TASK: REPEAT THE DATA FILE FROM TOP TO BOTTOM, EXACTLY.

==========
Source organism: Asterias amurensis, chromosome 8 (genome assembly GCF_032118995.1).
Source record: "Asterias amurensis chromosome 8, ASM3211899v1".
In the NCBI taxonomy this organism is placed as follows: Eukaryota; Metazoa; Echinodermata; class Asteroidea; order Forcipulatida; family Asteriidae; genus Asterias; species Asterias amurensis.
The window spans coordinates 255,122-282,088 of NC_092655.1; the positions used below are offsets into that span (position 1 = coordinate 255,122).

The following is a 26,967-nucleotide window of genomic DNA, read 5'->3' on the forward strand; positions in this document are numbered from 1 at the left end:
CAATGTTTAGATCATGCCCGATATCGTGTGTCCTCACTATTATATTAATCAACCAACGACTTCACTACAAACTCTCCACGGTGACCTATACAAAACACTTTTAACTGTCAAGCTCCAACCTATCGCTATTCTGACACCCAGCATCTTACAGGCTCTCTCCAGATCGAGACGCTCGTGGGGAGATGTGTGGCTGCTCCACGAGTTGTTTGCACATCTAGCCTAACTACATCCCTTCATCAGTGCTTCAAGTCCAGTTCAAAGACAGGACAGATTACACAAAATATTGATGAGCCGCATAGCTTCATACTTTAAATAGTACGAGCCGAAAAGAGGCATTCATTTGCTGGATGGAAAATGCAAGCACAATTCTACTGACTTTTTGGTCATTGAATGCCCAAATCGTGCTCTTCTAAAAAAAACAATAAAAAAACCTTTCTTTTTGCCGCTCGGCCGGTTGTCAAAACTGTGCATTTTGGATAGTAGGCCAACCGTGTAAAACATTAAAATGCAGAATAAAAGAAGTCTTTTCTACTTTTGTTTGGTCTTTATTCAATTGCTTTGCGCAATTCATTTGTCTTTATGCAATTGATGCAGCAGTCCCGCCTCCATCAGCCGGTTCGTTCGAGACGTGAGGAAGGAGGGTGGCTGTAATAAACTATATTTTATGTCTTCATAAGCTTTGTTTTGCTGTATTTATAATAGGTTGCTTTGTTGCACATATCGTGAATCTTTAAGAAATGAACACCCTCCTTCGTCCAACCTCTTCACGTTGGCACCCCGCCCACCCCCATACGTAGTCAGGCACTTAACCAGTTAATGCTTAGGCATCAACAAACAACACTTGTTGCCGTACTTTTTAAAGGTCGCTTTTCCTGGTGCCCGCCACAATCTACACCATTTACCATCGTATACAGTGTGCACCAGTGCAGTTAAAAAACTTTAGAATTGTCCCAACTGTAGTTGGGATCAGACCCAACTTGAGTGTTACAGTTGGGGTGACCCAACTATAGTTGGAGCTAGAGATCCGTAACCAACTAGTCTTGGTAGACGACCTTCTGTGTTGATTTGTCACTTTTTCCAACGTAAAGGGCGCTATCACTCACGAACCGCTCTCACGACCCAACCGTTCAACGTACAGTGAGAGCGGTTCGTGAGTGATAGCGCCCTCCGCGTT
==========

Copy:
Source organism: Asterias amurensis, chromosome 8 (genome assembly GCF_032118995.1).
Source record: "Asterias amurensis chromosome 8, ASM3211899v1".
In the NCBI taxonomy this organism is placed as follows: Eukaryota; Metazoa; Echinodermata; class Asteroidea; order Forcipulatida; family Asteriidae; genus Asterias; species Asterias amurensis.
The window spans coordinates 255,122-282,088 of NC_092655.1; the positions used below are offsets into that span (position 1 = coordinate 255,122).

The following is a 26,967-nucleotide window of genomic DNA, read 5'->3' on the forward strand; positions in this document are numbered from 1 at the left end:
CAATGTTTAGATCATGCCCGATATCGTGTGTCCTCACTATTATATTAATCAACCAACGACTTCACTACAAACTCTCCACGGTGACCTATACAAAACACTTTTAACTGTCAAGCTCCAACCTATCGCTATTCTGACACCCAGCATCTTACAGGCTCTCTCCAGATCGAGACGCTCGTGGGGAGATGTGTGGCTGCTCCACGAGTTGTTTGCACATCTAGCCTAACTACATCCCTTCATCAGTGCTTCAAGTCCAGTTCAAAGACAGGACAGATTACACAAAATATTGATGAGCCGCATAGCTTCATACTTTAAATAGTACGAGCCGAAAAGAGGCATTCATTTGCTGGATGGAAAATGCAAGCACAATTCTACTGACTTTTTGGTCATTGAATGCCCAAATCGTGCTCTTCTAAAAAAAACAATAAAAAAACCTTTCTTTTTGCCGCTCGGCCGGTTGTCAAAACTGTGCATTTTGGATAGTAGGCCAACCGTGTAAAACATTAAAATGCAGAATAAAAGAAGTCTTTTCTACTTTTGTTTGGTCTTTATTCAATTGCTTTGCGCAATTCATTTGTCTTTATGCAATTGATGCAGCAGTCCCGCCTCCATCAGCCGGTTCGTTCGAGACGTGAGGAAGGAGGGTGGCTGTAATAAACTATATTTTATGTCTTCATAAGCTTTGTTTTGCTGTATTTATAATAGGTTGCTTTGTTGCACATATCGTGAATCTTTAAGAAATGAACACCCTCCTTCGTCCAACCTCTTCACGTTGGCACCCCGCCCACCCCCATACGTAGTCAGGCACTTAACCAGTTAATGCTTAGGCATCAACAAACAACACTTGTTGCCGTACTTTTTAAAGGTCGCTTTTCCTGGTGCCCGCCACAATCTACACCATTTACCATCGTATACAGTGTGCACCAGTGCAGTTAAAAAACTTTAGAATTGTCCCAACTGTAGTTGGGATCAGACCCAACTTGAGTGTTACAGTTGGGGTGACCCAACTATAGTTGGAGCTAGAGATCCGTAACCAACTAGTCTTGGTAGACGACCTTCTGTGTTGATTTGTCACTTTTTCCAACGTAAAGGGCGCTATCACTCACGAACCGCTCTCACGACCCAACCGTTCAACGTACAGTGAGAGCGGTTCGTGAGTGATAGCGCCCTCCGCGTT